One of the books I am currently reading is Nowtopia: How Pirate Programmers, Outlaw Bicyclists, and Vacant-Lot Gardeners are Inventing the Future Today! by Chris Carlsson
As someone who lived in the 1960s and 1970s counter-culture I remember what it was like to be part of a multi-faceted movement rather than the narrowly focused identity politics of today. One can be a feminist, support workers rights, be anti-war, garden, support LGBT/T rights, practice yoga or the martial arts, be interested in the role of art in both life and politics and so much more, in a manner that is a way of life.
Taking back control of your own life from the corporate interests, claiming your dignity and rights requires creating an alternative to the pre-packaged crap we are sold on credit.
There are at least five reasons why more of us should take up the spade, make some compost, and start gardening with a vengeance.
By Ellen LaConte
March 29, 2011
Spring has sprung — at least south of the northern tier of states where snow still has a ban on it — and the grass has ‘riz. And so has the price of most foods, which is particularly devastating just now when so many Americans are unemployed, underemployed, retired or retiring, on declining or fixed incomes and are having to choose between paying their mortgages, credit card bills, car payments, and medical and utility bills and eating enough and healthily. Many are eating more fast food, prepared foods, junk food — all of which are also becoming more expensive — or less food.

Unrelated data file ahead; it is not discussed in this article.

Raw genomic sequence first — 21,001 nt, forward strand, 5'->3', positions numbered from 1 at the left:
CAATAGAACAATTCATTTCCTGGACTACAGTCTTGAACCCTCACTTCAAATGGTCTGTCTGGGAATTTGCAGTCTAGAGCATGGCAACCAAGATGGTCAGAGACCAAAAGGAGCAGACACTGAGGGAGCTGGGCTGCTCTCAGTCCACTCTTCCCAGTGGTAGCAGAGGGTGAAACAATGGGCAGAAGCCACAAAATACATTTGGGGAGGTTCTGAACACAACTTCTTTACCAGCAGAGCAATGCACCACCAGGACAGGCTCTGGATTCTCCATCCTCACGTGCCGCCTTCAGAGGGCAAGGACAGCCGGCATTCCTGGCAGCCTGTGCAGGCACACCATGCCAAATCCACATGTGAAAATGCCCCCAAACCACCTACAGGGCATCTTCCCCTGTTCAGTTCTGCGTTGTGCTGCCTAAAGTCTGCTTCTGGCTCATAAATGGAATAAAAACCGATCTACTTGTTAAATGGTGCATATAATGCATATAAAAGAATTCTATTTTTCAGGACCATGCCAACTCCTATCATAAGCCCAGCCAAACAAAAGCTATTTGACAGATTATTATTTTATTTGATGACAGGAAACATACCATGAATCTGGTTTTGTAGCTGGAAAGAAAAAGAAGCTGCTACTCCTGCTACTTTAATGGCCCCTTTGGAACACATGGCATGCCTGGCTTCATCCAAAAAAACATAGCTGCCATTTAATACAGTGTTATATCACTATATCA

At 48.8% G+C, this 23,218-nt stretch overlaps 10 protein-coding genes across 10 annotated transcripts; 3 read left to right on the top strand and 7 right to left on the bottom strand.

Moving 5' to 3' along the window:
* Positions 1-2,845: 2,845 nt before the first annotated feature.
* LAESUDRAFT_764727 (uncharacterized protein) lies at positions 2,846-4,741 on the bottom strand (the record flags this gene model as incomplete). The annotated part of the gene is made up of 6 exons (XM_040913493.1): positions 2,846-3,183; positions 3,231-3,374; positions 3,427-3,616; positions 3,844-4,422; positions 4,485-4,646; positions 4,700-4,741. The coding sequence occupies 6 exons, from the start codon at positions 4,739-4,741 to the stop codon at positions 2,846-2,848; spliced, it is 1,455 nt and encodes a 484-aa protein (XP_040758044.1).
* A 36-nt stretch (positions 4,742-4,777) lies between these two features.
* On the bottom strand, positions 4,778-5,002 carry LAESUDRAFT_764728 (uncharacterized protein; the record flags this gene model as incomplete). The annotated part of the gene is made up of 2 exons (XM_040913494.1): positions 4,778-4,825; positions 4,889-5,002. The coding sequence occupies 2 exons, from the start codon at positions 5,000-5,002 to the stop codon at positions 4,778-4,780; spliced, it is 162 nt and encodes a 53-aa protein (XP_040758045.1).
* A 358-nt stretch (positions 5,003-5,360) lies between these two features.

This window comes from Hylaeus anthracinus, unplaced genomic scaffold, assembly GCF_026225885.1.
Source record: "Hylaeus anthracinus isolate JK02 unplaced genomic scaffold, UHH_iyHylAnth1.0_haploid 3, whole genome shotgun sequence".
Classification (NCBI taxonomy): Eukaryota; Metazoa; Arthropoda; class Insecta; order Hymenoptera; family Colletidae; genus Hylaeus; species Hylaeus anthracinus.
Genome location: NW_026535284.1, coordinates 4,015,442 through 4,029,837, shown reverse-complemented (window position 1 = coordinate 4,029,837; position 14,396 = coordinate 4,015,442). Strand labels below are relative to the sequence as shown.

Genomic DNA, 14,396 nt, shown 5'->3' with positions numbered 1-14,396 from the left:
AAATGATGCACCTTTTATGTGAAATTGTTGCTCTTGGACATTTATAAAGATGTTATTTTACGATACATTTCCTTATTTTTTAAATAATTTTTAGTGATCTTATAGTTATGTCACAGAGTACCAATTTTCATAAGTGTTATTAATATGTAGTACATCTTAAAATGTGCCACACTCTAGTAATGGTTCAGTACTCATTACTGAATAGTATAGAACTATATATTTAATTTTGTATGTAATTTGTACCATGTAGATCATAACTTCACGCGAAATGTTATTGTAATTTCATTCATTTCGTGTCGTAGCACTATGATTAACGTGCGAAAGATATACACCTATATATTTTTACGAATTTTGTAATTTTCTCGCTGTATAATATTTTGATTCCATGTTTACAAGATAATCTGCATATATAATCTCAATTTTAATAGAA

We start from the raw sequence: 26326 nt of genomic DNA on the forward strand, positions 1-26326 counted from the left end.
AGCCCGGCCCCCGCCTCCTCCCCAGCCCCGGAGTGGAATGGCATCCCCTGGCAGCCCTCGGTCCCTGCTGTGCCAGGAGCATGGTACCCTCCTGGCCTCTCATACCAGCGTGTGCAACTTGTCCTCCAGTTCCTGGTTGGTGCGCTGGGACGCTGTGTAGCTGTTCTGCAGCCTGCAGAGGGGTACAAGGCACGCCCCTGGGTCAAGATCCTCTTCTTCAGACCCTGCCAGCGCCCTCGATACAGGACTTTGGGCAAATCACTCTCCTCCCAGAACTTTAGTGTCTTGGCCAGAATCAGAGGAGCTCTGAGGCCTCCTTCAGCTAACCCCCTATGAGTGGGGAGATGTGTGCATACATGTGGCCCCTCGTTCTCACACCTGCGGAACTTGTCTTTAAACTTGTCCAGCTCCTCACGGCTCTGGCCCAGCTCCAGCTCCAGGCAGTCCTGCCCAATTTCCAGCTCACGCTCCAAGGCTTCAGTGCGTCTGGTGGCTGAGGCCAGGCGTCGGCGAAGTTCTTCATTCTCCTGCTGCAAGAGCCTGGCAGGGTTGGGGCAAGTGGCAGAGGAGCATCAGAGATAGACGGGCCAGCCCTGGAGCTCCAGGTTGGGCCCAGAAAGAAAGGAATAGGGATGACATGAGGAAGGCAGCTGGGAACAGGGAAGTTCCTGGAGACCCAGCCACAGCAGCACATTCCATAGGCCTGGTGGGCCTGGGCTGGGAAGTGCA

In some American towns, and not just impoverished backwaters, as many as 30 percent of residents can’t afford to feed themselves and their families sufficiently, let alone nutritiously. Here in the Piedmont Triad of North Carolina where I live it’s 25 percent. Across the country one out of six of the elderly suffers from malnutrition and hunger. And the number of children served one or two of their heartiest, healthiest meals by their schools grows annually as the number of them living at poverty levels tops 20 percent. Thirty-seven million Americans rely on food banks that now routinely sport half-empty shelves and report near-empty bank accounts. And this is a prosperous nation!
In some cases this round of price hikes on everything from cereal and steak to fresh veggies and bread — and even the flour that can usually be bought cheaply to make it — will be temporary. But over the long term the systems that have provided most Americans with a diversity, quantity and quality of foods envied by the rest of the world are not going to be as reliable as they were.
What’s for Supper Down the Road?